The Golden Thread traces the interconnectedness of esoteric wisdom in the Western world, from classical antiquity to contemporary Europe and America. Joscelyn Godwin lends personal perspective to an arrangement of text that is historical and wisdom that is timeless, creating a source of inspiration that calls us to action in our everyday spiritual practice. Every chapter, therefore, makes reference to some aspect of contemporary life and issues of immediate concern. Elegantly written and not without irony and humor, readers will appreciate the non-threatening tone of Godwin’s writing, which is not meant to preach or convert but rather inform the public on an often baffling field. Educated readers who are curious about the esoteric and mystery traditions and interested in finding surprising, new approaches to subjects that veer away from the trends of current thought will be particularly drawn to this book.
This book can be used when making difficult healthcare decisions at home with no available guidance. It is also used if ones financial situation is such that a family is concerned about not being able to afford some or all care being offered. In such situations this book helps patients, families, neighbors, gather together as they make difficult decisions right in their homes. A very particular decision process is used. If the suggested process does not accommodate the decision to be made, other processes are included in the Appendix. By enabling the gathering of people at such times we can help patients make these serious decisions in their own home environment. Do they or do they not want the proposed surgery, for example? If a particular procedure would sustain life when without it one's life would be in jeopardy, what should a person do? Making these decisions in the home instead of a hospital or other institutional environment allows a patient to engage in what becomes a life review, but with family and/or neighbor-support. A patient's final decision is rooted in their cherished values. The process leads to a deeply discerned and sound treatment decision.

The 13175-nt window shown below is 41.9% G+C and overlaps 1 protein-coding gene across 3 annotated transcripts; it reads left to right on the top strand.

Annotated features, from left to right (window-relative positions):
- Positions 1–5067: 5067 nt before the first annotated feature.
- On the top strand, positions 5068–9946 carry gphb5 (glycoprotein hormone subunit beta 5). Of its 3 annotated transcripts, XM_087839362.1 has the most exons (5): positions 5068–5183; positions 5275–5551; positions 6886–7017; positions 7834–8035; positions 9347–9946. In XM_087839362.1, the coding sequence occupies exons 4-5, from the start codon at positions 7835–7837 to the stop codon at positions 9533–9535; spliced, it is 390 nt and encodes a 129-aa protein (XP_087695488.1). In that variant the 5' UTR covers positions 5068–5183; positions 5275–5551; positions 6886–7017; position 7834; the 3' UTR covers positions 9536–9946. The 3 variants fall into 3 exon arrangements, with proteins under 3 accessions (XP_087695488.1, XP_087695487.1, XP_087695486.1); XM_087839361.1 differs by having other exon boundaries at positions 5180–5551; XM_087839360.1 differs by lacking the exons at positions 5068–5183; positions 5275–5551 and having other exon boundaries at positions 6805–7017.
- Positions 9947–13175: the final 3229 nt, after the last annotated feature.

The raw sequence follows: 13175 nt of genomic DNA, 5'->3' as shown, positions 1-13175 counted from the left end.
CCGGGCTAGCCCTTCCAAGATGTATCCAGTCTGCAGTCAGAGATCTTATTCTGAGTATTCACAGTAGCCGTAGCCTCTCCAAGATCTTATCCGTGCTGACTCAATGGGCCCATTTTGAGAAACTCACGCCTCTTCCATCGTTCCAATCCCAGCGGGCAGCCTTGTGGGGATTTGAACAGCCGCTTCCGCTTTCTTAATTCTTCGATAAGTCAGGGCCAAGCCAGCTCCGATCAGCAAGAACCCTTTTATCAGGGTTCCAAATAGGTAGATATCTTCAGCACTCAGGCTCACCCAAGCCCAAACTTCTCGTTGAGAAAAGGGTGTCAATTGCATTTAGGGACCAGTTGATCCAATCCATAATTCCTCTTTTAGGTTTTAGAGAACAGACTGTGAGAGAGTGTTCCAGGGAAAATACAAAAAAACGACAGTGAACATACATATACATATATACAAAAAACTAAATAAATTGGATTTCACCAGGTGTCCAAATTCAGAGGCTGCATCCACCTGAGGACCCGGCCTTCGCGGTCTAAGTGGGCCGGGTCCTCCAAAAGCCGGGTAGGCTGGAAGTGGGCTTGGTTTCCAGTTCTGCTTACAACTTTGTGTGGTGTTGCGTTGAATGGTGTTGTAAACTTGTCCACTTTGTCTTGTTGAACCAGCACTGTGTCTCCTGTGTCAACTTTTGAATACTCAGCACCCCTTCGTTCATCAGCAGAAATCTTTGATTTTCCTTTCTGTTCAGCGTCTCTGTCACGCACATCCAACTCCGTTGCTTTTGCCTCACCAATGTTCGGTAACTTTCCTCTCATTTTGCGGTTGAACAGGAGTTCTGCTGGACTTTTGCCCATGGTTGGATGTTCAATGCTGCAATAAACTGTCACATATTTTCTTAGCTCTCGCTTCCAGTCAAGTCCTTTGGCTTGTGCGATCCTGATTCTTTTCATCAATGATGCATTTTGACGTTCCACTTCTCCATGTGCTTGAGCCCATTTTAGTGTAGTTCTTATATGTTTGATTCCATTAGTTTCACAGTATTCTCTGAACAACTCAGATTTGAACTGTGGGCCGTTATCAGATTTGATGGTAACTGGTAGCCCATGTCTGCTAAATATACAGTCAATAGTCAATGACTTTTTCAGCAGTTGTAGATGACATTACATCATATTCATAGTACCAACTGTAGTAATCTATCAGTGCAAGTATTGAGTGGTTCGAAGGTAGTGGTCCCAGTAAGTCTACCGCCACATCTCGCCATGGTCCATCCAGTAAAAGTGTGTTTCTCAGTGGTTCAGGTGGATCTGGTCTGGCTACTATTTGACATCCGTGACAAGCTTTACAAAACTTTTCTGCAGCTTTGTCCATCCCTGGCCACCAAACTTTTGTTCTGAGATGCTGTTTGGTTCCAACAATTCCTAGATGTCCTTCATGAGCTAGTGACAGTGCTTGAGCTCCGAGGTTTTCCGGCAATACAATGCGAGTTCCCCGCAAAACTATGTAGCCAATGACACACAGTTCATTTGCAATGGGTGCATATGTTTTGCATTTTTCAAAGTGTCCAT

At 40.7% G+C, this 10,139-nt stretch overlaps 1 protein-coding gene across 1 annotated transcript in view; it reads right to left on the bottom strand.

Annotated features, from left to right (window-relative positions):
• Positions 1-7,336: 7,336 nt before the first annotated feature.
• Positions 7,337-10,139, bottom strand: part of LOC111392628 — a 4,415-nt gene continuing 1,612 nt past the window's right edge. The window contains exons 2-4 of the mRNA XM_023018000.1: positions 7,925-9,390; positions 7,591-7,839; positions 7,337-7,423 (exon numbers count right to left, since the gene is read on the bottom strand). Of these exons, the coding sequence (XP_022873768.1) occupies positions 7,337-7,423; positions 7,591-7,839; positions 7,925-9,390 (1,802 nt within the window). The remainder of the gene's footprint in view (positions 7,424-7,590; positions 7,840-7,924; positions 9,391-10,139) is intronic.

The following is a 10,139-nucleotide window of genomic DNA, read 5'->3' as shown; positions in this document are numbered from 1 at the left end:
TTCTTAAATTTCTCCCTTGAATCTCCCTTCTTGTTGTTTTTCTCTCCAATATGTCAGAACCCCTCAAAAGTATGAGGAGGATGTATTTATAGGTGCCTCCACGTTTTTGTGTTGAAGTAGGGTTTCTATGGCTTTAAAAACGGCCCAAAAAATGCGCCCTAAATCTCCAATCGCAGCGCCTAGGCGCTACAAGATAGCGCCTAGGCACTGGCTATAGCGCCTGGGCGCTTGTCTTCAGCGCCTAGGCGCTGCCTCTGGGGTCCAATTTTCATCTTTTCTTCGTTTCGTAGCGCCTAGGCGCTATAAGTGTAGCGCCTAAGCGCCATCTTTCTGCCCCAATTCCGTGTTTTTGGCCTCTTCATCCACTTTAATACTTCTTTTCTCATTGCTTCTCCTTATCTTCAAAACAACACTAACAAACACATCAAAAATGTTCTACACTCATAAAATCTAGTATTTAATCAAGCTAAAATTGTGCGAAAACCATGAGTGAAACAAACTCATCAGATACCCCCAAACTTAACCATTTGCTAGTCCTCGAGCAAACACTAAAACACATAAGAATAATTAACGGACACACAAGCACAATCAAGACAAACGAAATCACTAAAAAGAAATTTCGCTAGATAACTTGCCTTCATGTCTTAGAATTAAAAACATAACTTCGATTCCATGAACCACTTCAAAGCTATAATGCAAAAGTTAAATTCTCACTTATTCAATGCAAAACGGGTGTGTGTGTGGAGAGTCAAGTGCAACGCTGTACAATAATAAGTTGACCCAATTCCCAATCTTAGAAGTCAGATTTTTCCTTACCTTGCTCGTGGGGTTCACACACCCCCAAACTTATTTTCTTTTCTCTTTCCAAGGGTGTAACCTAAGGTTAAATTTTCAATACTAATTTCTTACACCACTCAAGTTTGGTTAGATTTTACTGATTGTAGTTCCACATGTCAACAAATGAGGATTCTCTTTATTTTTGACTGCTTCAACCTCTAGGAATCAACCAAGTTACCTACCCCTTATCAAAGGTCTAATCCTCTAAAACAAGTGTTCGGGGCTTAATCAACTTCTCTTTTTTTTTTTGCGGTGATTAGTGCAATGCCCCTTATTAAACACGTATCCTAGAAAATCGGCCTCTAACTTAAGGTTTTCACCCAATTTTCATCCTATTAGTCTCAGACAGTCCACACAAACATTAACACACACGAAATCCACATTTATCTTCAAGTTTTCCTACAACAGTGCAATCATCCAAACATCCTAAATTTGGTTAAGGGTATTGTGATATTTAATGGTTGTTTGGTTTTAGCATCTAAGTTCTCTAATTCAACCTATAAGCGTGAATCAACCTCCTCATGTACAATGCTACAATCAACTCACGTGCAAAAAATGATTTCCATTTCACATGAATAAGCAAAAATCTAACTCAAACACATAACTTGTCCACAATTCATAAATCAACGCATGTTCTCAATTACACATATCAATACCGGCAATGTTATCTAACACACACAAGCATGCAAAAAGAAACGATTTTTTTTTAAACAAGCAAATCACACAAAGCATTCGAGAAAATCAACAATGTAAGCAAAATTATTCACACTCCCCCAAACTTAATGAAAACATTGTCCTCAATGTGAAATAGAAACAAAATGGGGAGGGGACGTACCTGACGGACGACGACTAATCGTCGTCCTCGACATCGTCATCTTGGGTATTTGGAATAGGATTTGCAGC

As in his other popular novels, Louis de Wohl, with humility and deep religious conviction, takes us into the mind and heart of a saint, giving at the same time an enthralling picture of the era in which he lived. Here is a skillful weaving of the story of St. Ignatius Loyola's conversion and pilgrimage with the colorful and dangerous history of Spain and Italy in the early sixteenth century. The life of the very human, very great Basque nobleman who founded the Jesuit Order, makes for one of de Wohl's finest novels. Seriously wounded at the siege of Pamplona in 1521, Don Inigo de Loyola learned that to be a Knight of God was an infinitely greater honor (and infinitely more dangerous) than to be a Knight in the forces of the Emperor. Uli von der Flue, humorous, intelligent and courageous Swiss mercenary, was responsible for the canon shot which incapacitated the worldly and ambitious young nobleman, and Uli became deeply involved in Loyola's life. With Juanita, disguised as the boy Juan, Uli followed Loyola on a pilgrimage to the Holy Land to protect him, but it was the saint who protected Uli and Juan. Through Uli's eyes we see the surge and violence of the turbulent period in Jerusalem, Spain and Rome. Louis de Wohl has again created an exciting and spiritually inspiring novel for all readers of historical fiction.
The musical journey through this book of folk harp arrangements expose the player to music from the 12th to 20th centuries. Information about the tunes and composers, plus lyrics, stories and poems, give insight to the music and are valuable performance tools. You will enjoy music not usually found in harp repertoire that lies well on the harp with few lever changes.•
Emilio Carballido (1925–2008) was one of the most innovative and accomplished of Mexico's playwrights and one of the outstanding creators in the new Latin American theater. By his mid-forties he had already produced an impressive body of works in two very different veins. On the one hand, he mastered the techniques of the "well-made play." On the other, he developed a richly rewarding vein of fantasy, sometimes poetic, sometimes comic, sometimes macabre—and sometimes all three. The plays in this volume are in the latter vein, ranging from surrealist farce in "The Intermediate Zone" to the grotesqueries of "The Time and the Place," from tragicomedy in "Theseus" to the dreamlike permutations of "The Golden Thread." But even at his most fantastic, Carballido never loses his remarkable gift for characterization: his peevish Minotaur, his raffish Nahual (were-jaguar) are wholly believable monsters.